There has been a lot written about how buying a home is less expensive than renting one in most parts of the country. Rents are skyrocketing and homes are still at great prices. These two situations are also causing some sellers to consider renting their home instead of selling it. After all, a homeowner can get great rental income now and perhaps wait until house values increase even further before selling.
This logic makes sense in some cases. There is a strong belief that residential real estate is a great investment right now. However, if you have no desire to actually become an educated investor in this sector, you may be headed for more trouble than you were looking for.
Before renting your home, you should answer the following questions to make sure this is the right course of action for you and your family.
10 Questions to ask BEFORE renting your home
- How will you respond if your tenant says they can’t afford to pay the rent this month because of more pressing obligations? (This happens most often during holiday season and back-to-school time when families with children have extra expenses).
- Because of the economy, many homeowners cannot make their mortgage payment. What percentage of tenants do you think cannot afford to pay their rent?
- Have you interviewed experienced eviction attorneys in case a challenge does arise?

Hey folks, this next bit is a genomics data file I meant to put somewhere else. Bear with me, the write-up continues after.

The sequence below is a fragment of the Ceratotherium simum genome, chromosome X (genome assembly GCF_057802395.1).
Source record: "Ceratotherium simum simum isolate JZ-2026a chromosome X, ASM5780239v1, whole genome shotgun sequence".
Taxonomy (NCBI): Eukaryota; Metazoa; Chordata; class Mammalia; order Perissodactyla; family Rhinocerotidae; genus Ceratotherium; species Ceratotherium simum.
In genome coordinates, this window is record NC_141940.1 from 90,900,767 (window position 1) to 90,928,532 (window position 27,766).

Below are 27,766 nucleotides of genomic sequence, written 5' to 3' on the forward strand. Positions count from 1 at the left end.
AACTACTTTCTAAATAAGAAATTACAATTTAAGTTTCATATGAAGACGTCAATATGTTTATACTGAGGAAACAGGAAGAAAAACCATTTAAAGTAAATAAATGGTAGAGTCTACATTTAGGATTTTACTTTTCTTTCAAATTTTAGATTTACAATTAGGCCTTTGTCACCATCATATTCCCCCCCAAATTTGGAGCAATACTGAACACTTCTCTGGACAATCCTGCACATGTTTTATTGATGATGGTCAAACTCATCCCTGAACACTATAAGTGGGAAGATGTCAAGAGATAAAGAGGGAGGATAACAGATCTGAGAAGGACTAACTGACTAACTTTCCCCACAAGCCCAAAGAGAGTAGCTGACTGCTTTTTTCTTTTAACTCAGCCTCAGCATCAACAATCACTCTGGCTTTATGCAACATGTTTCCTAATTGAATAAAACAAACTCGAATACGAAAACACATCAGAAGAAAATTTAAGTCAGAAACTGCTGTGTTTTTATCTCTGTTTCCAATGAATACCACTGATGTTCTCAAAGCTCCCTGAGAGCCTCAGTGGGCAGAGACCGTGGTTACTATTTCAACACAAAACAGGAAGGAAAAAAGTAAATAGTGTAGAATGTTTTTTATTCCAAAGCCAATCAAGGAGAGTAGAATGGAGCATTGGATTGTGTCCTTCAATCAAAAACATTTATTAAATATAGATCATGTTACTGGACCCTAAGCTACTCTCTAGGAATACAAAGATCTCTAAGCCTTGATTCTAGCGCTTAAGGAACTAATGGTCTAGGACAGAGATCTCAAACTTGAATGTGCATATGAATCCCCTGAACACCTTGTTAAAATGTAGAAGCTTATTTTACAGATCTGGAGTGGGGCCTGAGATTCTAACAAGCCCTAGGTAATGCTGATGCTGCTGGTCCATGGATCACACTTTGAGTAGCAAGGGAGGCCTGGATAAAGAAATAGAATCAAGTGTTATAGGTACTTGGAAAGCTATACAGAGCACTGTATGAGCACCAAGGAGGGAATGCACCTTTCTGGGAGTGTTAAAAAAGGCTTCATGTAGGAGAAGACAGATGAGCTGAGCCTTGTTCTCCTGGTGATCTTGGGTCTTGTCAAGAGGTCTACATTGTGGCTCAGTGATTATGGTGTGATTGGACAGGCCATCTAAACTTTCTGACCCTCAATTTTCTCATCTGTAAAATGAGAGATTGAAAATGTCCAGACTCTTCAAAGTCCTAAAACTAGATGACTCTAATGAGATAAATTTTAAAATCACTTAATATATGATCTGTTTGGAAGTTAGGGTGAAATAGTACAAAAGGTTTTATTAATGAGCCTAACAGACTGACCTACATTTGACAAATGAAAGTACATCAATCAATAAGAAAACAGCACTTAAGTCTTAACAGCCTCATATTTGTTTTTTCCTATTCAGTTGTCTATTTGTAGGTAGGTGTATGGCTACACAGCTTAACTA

- Have you talked to your insurance company about a possible increase in premiums as liability is greater in a non-owner occupied home?
- Will you allow pets? Cats? Dogs? How big a dog?
- How will you actually collect the rent? By mail? In person?
- Repairs are part of being a landlord. Who will take tenant calls when necessary repairs come up?
- Do you have a list of craftspeople readily available to handle these repairs?
- How often will you do a physical inspection of the property?
- Will you alert your current neighbors that you are renting the house?
Again, renting out residential real estate is historically a great investment. However, it is not without its challenges. Make sure you have decided to rent the house because you want to be an investor, not because you are hoping to get a few extra dollars by postponing a sale.
Source: Keeping Current Matters